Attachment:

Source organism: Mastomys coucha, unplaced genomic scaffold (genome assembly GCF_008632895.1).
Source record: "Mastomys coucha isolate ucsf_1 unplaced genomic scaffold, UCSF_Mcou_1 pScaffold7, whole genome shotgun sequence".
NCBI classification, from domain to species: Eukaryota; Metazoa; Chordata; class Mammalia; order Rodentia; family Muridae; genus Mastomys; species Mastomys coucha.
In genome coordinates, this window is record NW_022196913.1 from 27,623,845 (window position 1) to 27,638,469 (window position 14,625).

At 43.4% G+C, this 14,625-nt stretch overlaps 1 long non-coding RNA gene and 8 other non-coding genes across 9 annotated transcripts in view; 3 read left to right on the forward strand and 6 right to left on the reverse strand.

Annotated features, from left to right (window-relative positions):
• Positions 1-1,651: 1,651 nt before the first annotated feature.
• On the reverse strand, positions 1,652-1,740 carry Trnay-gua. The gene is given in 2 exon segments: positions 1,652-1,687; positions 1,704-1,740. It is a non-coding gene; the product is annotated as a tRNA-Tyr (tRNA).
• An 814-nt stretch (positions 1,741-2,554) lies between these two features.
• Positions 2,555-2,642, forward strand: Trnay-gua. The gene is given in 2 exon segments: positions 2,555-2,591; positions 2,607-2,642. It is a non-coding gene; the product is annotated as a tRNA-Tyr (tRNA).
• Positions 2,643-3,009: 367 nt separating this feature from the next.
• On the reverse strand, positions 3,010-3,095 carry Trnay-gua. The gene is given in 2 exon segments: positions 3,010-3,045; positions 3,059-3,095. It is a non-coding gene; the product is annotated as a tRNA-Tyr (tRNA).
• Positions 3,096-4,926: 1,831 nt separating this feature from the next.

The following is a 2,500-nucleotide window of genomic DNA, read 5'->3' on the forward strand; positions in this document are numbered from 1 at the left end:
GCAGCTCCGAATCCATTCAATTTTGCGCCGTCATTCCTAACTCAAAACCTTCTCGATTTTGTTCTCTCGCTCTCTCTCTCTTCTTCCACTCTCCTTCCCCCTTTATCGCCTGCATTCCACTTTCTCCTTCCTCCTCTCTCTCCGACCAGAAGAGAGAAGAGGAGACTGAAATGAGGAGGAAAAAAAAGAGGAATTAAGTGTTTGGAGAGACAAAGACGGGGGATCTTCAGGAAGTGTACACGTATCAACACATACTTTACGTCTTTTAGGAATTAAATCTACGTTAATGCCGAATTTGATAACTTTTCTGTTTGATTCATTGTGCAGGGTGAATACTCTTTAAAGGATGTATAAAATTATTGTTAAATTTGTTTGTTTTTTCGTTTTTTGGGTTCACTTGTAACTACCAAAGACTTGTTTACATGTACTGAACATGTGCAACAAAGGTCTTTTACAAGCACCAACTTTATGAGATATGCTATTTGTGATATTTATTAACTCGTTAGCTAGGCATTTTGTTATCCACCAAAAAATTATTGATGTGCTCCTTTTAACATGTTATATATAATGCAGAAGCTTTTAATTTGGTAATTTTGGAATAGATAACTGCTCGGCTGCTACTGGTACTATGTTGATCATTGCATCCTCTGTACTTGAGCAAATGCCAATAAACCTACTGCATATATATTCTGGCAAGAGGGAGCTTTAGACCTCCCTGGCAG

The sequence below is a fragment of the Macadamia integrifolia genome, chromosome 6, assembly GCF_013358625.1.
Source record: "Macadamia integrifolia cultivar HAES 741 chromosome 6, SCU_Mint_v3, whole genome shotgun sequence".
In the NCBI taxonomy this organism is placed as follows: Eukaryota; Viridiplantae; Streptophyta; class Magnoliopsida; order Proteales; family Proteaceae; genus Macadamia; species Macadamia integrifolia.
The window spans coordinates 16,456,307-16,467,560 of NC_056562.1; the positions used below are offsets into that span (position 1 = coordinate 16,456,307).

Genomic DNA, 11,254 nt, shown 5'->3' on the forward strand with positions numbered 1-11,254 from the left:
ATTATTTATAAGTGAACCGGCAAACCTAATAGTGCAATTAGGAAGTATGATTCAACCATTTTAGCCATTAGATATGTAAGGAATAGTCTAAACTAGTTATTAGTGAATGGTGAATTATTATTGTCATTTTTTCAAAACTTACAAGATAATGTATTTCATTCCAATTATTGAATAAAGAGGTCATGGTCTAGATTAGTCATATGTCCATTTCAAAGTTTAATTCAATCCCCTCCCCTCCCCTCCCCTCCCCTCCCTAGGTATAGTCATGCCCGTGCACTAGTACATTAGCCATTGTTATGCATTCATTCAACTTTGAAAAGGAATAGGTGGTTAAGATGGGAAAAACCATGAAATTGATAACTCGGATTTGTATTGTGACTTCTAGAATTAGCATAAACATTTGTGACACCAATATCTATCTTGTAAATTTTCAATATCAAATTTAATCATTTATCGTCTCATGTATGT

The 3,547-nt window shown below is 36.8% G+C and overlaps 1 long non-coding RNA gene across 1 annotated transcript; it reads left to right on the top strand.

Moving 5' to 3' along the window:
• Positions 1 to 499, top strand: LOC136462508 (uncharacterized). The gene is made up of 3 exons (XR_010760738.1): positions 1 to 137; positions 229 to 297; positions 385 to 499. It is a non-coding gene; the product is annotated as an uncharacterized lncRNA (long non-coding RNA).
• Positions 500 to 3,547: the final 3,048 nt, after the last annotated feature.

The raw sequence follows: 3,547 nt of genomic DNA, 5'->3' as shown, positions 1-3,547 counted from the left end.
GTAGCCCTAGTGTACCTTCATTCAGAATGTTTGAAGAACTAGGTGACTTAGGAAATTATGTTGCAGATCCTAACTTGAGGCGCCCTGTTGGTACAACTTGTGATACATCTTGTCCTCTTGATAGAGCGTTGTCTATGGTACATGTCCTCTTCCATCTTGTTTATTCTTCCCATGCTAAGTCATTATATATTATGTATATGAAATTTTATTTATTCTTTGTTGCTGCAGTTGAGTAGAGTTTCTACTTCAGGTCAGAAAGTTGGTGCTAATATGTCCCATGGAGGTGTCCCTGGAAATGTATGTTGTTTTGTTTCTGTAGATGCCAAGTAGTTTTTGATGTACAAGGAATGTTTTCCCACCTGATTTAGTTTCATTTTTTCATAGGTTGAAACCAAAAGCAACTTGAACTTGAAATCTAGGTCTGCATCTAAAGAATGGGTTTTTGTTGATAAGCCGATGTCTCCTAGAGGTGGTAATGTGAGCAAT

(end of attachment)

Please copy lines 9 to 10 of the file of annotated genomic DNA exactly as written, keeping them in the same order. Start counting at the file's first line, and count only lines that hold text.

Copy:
• An 814-nt stretch (positions 1,741-2,554) lies between these two features.
• Positions 2,555-2,642, forward strand: Trnay-gua. The gene is given in 2 exon segments: positions 2,555-2,591; positions 2,607-2,642. It is a non-coding gene; the product is annotated as a tRNA-Tyr (tRNA).